I started my site in 2009 and, albeit erratically, have shared writing and thoughts on a wide range of topics on it since then. There was my ‘tech journo’ phase when I was plugged into that world and wrote posts on launches, new gadgets, innovations, etc. In fact, one of my first posts was on Nokia, when it was still dominating the market.
There’s been my extended music phase where I have written about artists, albums and everything in between, including attempting to create regular features like Digital Crates, where I share musicians and albums I ‘discover’ and Life Soundtrack, where I write about songs and albums that form part of my life’s soundtrack.
I have also shared random thoughts on whatever catches my fancy, my journey through different spaces, like motorcycles, parenting experiences, and articles that I have written for other platforms. There are also pages sharing background on the different things that occupy my time, including my book and my podcast.
The other day, my site went down. All of a sudden, I wasn’t able to access anything on it. And, as a result, I found myself wondering how I would feel if everything was gone. Funnily enough, all I could think was ‘it would be a good time for new beginnings, to refresh and refocus my site in line with where I am today. I spend a great deal of time trying to figure out how to structure, how and present all the stuff I create, whether it is writing, podcasting and audio or even video, which is something I still plan to explore more.
Chatting to a friend about this, we ended talking about legacy and how all this ‘content’ we create starts to consume when, considering how ephemeral our world is today, isn’t really about legacy.
I am still a big believer in having a website that serves as home base for what I create because, in truth, I don’t truly own any of what goes onto social media and I gave up certain rights when I signed up for them. For example, in Facebook’s terms of service, it states: “When you share, post, or upload content that is covered by intellectual property rights on or in connection with our Products, you grant us a non-exclusive, transferable, sub-licensable, royalty-free, and worldwide license to host, use, distribute, modify, run, copy, publicly perform or display, translate, and create derivative works of your content (consistent with your privacy and application settings).”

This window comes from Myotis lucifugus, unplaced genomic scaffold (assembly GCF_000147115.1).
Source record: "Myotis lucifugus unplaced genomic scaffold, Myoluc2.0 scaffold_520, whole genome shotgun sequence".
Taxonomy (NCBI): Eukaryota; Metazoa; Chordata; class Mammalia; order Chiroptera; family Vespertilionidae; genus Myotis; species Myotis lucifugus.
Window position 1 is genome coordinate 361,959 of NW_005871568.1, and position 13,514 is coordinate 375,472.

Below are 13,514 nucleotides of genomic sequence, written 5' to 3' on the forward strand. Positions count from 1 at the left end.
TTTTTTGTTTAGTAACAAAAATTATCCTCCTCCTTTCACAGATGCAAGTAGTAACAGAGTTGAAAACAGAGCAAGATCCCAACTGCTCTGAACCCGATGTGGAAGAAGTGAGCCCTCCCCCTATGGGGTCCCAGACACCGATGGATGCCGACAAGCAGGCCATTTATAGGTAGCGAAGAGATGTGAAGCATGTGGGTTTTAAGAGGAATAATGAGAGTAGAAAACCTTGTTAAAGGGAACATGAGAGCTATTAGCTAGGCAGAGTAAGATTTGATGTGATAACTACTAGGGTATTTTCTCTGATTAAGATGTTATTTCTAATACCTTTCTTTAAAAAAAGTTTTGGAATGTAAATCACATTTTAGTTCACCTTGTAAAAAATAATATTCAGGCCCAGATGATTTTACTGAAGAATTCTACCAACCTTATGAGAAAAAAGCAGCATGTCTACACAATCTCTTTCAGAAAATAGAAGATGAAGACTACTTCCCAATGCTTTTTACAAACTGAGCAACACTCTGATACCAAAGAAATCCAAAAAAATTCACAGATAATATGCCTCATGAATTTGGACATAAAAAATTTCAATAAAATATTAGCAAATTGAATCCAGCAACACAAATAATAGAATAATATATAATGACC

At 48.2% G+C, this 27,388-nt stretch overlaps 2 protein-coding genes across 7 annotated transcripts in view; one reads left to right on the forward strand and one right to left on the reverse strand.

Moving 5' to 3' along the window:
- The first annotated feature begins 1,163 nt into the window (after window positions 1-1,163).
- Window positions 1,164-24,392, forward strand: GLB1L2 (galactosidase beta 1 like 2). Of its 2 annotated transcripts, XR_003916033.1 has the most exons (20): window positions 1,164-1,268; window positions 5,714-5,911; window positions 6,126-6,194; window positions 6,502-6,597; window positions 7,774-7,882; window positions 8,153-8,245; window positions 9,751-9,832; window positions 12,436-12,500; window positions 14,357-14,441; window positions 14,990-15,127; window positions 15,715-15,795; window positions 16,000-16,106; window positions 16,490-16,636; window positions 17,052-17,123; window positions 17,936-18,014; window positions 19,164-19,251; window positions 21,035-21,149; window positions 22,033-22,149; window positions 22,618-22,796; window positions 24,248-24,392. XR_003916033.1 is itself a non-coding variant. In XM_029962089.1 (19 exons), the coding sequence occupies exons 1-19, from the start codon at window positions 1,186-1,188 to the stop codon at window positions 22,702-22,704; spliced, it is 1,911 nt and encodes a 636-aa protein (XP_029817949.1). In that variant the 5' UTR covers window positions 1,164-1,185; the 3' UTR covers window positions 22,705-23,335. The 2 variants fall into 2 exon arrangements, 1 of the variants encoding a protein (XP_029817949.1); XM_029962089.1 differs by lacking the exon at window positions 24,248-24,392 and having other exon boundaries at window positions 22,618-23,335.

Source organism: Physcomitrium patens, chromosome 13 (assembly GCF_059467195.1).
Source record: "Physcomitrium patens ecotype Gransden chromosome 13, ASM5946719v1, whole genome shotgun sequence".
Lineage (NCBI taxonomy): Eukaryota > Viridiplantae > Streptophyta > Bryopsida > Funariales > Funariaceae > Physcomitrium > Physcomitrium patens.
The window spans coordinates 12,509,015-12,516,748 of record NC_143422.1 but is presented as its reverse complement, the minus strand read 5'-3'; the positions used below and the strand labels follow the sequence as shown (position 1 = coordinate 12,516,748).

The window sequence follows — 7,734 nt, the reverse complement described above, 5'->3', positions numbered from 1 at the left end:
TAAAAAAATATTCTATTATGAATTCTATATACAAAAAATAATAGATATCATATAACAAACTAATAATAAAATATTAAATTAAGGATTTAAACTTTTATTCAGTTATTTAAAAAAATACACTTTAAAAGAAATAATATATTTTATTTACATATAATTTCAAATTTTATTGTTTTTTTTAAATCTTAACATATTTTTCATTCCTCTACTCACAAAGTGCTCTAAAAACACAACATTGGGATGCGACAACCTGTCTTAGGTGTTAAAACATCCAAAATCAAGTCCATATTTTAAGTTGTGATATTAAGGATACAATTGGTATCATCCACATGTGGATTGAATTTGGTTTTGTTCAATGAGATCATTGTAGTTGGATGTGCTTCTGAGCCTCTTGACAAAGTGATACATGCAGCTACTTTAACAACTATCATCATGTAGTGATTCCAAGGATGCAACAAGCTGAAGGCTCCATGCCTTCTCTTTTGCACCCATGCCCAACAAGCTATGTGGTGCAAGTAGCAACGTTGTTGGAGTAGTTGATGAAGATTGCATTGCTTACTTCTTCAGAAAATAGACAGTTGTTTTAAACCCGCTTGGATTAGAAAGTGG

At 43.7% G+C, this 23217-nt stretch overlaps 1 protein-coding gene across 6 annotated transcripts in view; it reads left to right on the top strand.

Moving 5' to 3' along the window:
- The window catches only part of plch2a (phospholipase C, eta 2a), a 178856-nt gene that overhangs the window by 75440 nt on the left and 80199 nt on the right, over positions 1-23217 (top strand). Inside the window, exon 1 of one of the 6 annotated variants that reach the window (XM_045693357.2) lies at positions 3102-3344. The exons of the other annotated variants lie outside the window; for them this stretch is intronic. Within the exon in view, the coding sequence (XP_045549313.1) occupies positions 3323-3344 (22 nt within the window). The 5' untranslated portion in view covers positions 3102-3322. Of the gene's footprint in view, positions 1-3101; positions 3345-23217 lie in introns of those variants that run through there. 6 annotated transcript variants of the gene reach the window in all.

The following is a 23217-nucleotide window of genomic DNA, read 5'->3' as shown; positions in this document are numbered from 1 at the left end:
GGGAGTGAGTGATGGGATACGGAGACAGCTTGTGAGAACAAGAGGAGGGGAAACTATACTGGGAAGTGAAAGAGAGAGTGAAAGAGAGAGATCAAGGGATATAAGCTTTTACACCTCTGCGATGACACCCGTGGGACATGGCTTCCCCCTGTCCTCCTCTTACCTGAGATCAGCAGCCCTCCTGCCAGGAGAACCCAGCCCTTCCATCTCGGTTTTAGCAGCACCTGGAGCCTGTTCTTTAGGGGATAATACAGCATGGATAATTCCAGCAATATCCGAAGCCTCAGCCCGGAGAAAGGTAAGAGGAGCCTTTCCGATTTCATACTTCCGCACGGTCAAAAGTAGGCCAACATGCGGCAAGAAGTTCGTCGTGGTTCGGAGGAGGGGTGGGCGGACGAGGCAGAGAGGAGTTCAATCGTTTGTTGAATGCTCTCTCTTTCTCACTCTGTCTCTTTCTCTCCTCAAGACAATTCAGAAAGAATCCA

Plus to think that the platforms will live forever is a tad foolish, methinks. I lost a bunch of blog posts from a poetry tour of the UK when MySpace changed hands. I don’t have any of them. And, having written for many a magazine in my time, I don’t have the bulk of my writing – other than unedited versions sitting in Dropbox and the occasional pdf. Ironically, two blogs I started on Blogger in the early 2000s are still up – imperfectpoetry and infinitepursuit.
A magazine I edited and wrote extensively for, which had most of my articles on their site, was sold in the last two years and now, when I do a search for my name on the site, all that comes up is ‘No posts to display’. Another magazine I was editor for only had my articles in print and it is no more. I have a couple of copies in storage and some pdfs but the majority of what I wrote, over a four-year period, is lost, to me, at least.
And, when I left radio, where I had a talk show for just under three, all my shows disappeared from the interwebs. I have some of the recordings but not all. Which is all to say, I am not as precious about what I work on as I used to be. Or at least I have been forced not to be precious about my work.
Sometimes I wonder whether it is because everything has become so temporary, so fleeting. Our indignation, our celebration, all seems to last a week or two and then we move onto the next thing.
Obviously, I didn’t have to make the transition because you are reading this here, and all the posts from the last 12 or so years are still here. I continue to debate as to whether I should just leave them there, archive them or delete them. And still need to figure out how to archive my writing and stuff that I still have access to.